In 2000, a new “toxic mold” panic swept the country, and after 16 years of untold lawsuits and billions of dollars spent, major myths still plague and unnecessarily panic association boards, managers and homeowners. The myths all too often cause exaggerated repairs, unduly frightened residents, and conflict. In this and the next column, I will address thirteen pervasive toxic mold myths.
1. Mold is new. Mold, one of the earliest and simplest life forms, has existed for thousands of years. Almost 100 years ago, mold was the basis of the discovery of penicillin. Mold is ever-present, as is dust or pollen.
2. The scientific and medical communities confirm mold’s many dangers. In 2004, the National Institute of Medicine published its comprehensive study on indoor mold exposure, called “Damp Indoor Spaces and Health.” A central finding was: “Scientific evidence links mold … in homes and buildings to asthma symptoms in some people with the chronic disorder, as well as to coughing, wheezing, and upper respiratory tract symptoms in otherwise healthy people… However, the available evidence does not support an association between … mold and the wide range of other health complaints that have been ascribed.”
3. One must determine the kind of mold present. Mold consultants and plaintiff attorneys often describe some molds as worse than others. The most famous mold is stachybotrys chartarum, a mold producing infinitesimal quantities of a substance similar to botulism poison. However, the amount is so small they call it a “mycotoxin.” It sounds frightening, but the scientific community long ago debunked the myth that this or any mold was somehow poisonous to breathe. For example, read the National Institute of Health Fact Sheet on Mold, found at www.niehs.nih.gov.
4. California is protected by the Toxic Mold Protection Act of 2001. The act instructed the Department of Public Health to develop permissible exposure limits of the various mold strains. However, in 2005, and again in 2008, the DPH reported the task could not be completed with the scientific information available. Consequently, there is presently no official standard as to how many mold spores of any given variety are “unhealthy.”
5. Always start with a mold test. The Environmental Protection Agency recommends against mold testing. There is no standard as to how many mold spores are “unhealthy,” and indoor air sampling tests are extremely vulnerable to events in the home, which can change the results. A recent shower, window opening or carpet cleaning are some of the many factors that can completely change test outcomes.
Mold tests, to put it bluntly, primarily frighten the occupants and create a “need” for the expense of a mold consultant, and a second test after the area is cleaned. Since the health authorities have not confirmed any particular strain is more dangerous, and since there is no official standard as to how many airborne spores are unhealthy, there is rarely a good reason to spend the money on such a test.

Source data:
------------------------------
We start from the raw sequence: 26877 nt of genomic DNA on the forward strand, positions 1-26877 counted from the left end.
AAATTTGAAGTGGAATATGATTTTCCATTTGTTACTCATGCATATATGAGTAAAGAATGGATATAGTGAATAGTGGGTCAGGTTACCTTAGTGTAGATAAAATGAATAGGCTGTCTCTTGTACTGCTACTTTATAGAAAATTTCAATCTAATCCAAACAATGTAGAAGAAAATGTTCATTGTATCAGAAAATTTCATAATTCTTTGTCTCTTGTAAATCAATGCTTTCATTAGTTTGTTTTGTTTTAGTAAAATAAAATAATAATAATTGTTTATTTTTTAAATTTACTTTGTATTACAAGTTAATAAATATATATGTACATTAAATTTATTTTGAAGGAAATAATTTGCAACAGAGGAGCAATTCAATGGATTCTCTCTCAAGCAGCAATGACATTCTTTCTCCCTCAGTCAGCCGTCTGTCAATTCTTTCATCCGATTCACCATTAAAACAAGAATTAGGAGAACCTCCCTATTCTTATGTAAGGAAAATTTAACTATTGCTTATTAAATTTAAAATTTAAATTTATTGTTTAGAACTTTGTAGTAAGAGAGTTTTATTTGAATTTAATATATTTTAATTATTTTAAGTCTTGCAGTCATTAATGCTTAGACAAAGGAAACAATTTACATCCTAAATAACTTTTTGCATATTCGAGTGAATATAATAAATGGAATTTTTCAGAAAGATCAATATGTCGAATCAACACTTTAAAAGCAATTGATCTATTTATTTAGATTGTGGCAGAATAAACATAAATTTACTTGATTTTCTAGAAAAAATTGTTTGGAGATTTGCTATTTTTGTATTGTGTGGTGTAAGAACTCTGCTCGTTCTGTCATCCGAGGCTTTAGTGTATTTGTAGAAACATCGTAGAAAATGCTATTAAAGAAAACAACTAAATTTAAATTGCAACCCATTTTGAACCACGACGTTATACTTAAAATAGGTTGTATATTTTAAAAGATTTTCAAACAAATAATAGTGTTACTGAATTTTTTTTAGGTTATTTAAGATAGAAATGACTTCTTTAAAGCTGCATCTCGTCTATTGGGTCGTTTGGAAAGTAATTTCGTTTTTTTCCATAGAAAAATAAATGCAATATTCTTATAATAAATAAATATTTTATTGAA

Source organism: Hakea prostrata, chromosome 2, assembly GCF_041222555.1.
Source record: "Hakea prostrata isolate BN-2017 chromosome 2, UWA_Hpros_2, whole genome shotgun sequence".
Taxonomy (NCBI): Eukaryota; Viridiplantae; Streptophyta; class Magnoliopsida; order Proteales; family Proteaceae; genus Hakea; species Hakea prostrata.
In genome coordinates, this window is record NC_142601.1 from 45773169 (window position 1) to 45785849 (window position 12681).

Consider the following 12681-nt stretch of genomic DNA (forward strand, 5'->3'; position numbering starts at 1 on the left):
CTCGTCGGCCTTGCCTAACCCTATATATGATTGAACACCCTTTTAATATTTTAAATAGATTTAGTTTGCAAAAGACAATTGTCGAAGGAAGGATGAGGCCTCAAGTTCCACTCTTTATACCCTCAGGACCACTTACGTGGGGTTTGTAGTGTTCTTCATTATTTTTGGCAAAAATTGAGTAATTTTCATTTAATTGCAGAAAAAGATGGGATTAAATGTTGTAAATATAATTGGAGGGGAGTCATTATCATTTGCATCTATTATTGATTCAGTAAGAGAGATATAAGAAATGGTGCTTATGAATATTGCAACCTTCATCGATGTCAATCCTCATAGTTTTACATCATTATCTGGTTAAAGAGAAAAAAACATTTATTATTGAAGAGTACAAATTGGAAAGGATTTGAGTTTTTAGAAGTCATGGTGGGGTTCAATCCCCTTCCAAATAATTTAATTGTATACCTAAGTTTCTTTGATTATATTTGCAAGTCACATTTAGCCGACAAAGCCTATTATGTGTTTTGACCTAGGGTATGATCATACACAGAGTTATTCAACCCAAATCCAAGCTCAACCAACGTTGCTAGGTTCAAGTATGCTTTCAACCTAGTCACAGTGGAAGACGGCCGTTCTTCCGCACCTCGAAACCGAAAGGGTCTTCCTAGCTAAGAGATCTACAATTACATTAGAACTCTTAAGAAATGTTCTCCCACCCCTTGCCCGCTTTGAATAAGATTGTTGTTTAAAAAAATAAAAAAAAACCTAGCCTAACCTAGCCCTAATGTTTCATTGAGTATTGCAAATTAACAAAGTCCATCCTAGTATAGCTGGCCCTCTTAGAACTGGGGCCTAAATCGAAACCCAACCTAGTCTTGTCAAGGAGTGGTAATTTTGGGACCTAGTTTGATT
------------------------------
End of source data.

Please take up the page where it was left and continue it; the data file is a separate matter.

Scrub Walls, Baseboards and Outlets
Tom DiPace/AP Images
Clean Faucets and Showerheads
Clean Out the Dryer Vent
Sarah Wilson / Getty Images
Wash Exterior Windows
Keep Allergens Away
Photos: Christopher Shane/Styling: Elizabeth Demos
Check Foundation Vents
Clean the Grill
Prep Your Garden
Test Smoke Alarms
Clean Outdoor Furniture
A new survey has found office workers who don’t clean up their workspace put everyone’s health at risk, according to an article on the TechTimes website.
Printerland, a reseller of printers in the UK, surveyed more than 1,000 office workers and found two-thirds of them didn’t clean up their workspace regularly. One in 10 workers said they cleaned their desk once a month, while another 9 percent said they never cleaned their space.
By not cleaning, office workers in messy environments are at risk from harmful bacteria, including Helicobacter pylori, Staphylococcus aureus, E-coli, and Pseudomonas aeruginosa.
The messy office showed that bugs are present on office chairs (21,000 germs per square inch) and desks, desktops (20,961 germs per square inch), keyboards (3,295 germs per square inch), computer mice (1,676 germs per square inch), and office phones (25,127 germs per square inch), according to the article.
Plus, at least 90 percent of office mugs contain harmful germs on their surface, which 20 percent of them carry fecal bacteria. Charles Gerba, a professor of environmental microbiology at the University of Arizona, recommended employees take their coffee mugs and dishes home every night to clean.
Proper cleaning and disinfecting commonly touched objects and areas reduces the spread of viruses by 80 to 90 percent. Gerba suggests cleaning office items, such as phones and desks with antibacterial spray at least once a week. In addition, office chairs should be vacuumed.